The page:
Friday, August 5, 2011

Natural Learning

No one has to tell a new mom how to cuddle and sing lullabies to her newborn baby. No one has to tell a toddler's dad how to get in the floor and build towers with his son. Teaching your child to read and write and cypher can be just as natural. And what you don't know, you can learn together. Then they  will also learn HOW to learn!

"If God is going to be first in our lives, He must be first in our schools." We begin our school day with the student reading a section of a chapter from the book of John in NKJV on the NOOK. While he is reading, I take note of any words he struggles with. When he's through reading, I get a white board and marker and write one of the words and talk about how to sound it out, the syllables, the spelling, and the meaning of the word. The next day I will show him the words again and he most always remembers them. 

Prayer time is next as we get out our prayer list and choose who we feel led to pray for that day, or we may add a new person to the list, and then we pray together. The prayers of a child are so precious and honest. Recently, we have learned a lesson in how faithful God is to answer our prayers as we prayed for our newborn cousin and she was healed. This really helped him see that God takes a personal interest in our lives.

Bible stories or accounts from Rod & Staff's Bible Nurture and Reader Series help aid in his fluency and comprehension since it is well below his reading level. Plus we get to cuddle!

After Bible, I put all the stuff we want to do that day out on the table, math, writing, etc and let him choose what he wants to do first. I put each one up when we are through with it, so we are done with school when it is all put away.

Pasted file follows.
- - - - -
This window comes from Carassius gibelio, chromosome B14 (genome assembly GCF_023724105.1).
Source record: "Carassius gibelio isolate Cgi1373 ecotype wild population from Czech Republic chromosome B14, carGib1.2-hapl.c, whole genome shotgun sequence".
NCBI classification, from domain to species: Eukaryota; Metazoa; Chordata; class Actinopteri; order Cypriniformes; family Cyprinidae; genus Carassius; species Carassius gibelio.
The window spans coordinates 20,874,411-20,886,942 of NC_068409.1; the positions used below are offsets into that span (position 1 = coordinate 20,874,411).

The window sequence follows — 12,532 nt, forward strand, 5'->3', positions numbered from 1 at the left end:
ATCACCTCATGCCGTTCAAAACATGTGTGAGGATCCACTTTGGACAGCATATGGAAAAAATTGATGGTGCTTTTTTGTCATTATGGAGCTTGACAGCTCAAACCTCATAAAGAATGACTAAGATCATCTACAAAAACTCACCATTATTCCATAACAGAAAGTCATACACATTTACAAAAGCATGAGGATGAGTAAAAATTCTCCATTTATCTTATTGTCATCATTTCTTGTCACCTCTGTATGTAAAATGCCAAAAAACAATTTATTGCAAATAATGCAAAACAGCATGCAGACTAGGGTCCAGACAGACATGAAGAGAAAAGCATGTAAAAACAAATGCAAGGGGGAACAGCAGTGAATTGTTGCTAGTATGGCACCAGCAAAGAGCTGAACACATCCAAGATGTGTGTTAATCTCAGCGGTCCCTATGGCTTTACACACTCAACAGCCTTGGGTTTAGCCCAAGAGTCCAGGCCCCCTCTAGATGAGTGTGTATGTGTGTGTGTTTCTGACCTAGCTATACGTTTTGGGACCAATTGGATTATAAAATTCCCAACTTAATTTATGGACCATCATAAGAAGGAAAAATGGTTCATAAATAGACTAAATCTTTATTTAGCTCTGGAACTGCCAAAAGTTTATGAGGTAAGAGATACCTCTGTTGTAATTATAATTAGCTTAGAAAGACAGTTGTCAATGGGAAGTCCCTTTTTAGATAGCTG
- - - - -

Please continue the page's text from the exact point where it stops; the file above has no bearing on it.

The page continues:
Usually for math, I get out the Math*U*See blocks I have collected through the years and I set a MUS Alpha (now Gamma) book in a chair where I can see it. We play math with the blocks while I incorporate what I am looking at on the pages working out the problems in the lesson. We also play 'war' some days with a deck of cards that has the face cards taken out. We each lay down 2 cards and say what they add up to (that's the number of soldiers we have on the field). Whoever has the largest number gets to keep those cards (capture the opponents). If we have the same amount then we battle by laying down 3 cards each face down, then 2 more cards face up to decide who wins the battle. The person with the most prisoners at the end of the deck wins the war. If we play through the double deck twice, he has done 40 addition problems which is much more that he would've done on a math sheet. Oh and there are many websites with math games on them. We like and some drill pages at and Some days we will work in Horizon's Math, talking about the lessons and stopping to write some answers on the page whenever he wants. He will breeze through anywhere from 3 to 6 lessons at the time, often not wanting to stop.

This student also likes to write something in his journal every day and draw a picture to go with it. A  sentence or two now, but we started with just a few letters of the alphabet.

He has a game he made up that I love because it teaches so much. He calls it "Rhyming Words." We get out a small white board and one of us will think of an ending sound to work with that day. For example, I might write 'at' on the board. Then he will write 'rat.' I write 'spat' or 'chat' to bring in a consonant blend. He writes 'bat' and then I try to find another word that ends in 'at' but has more to it that just CVC, at least a consonant blend, but more if I can think of it. I save the simplest words for his turns. I think he learns so much from this game, phonics, spelling, and even vocabulary when we discover new words and meanings. And he made this up himself so he loves to play it, asks for it most days. We've done at, am, an, ack, it, in, ick, ock, to name a few. I took 'in' all the way to 'beginning' and 'spinning' even though they didn't still rhyme but that's okay especially if it gets him to notice my mistake. It's hard to find a word he can't spell by himself when building on word families like this. Who needs a curriculum when you can learn so much by playing a game?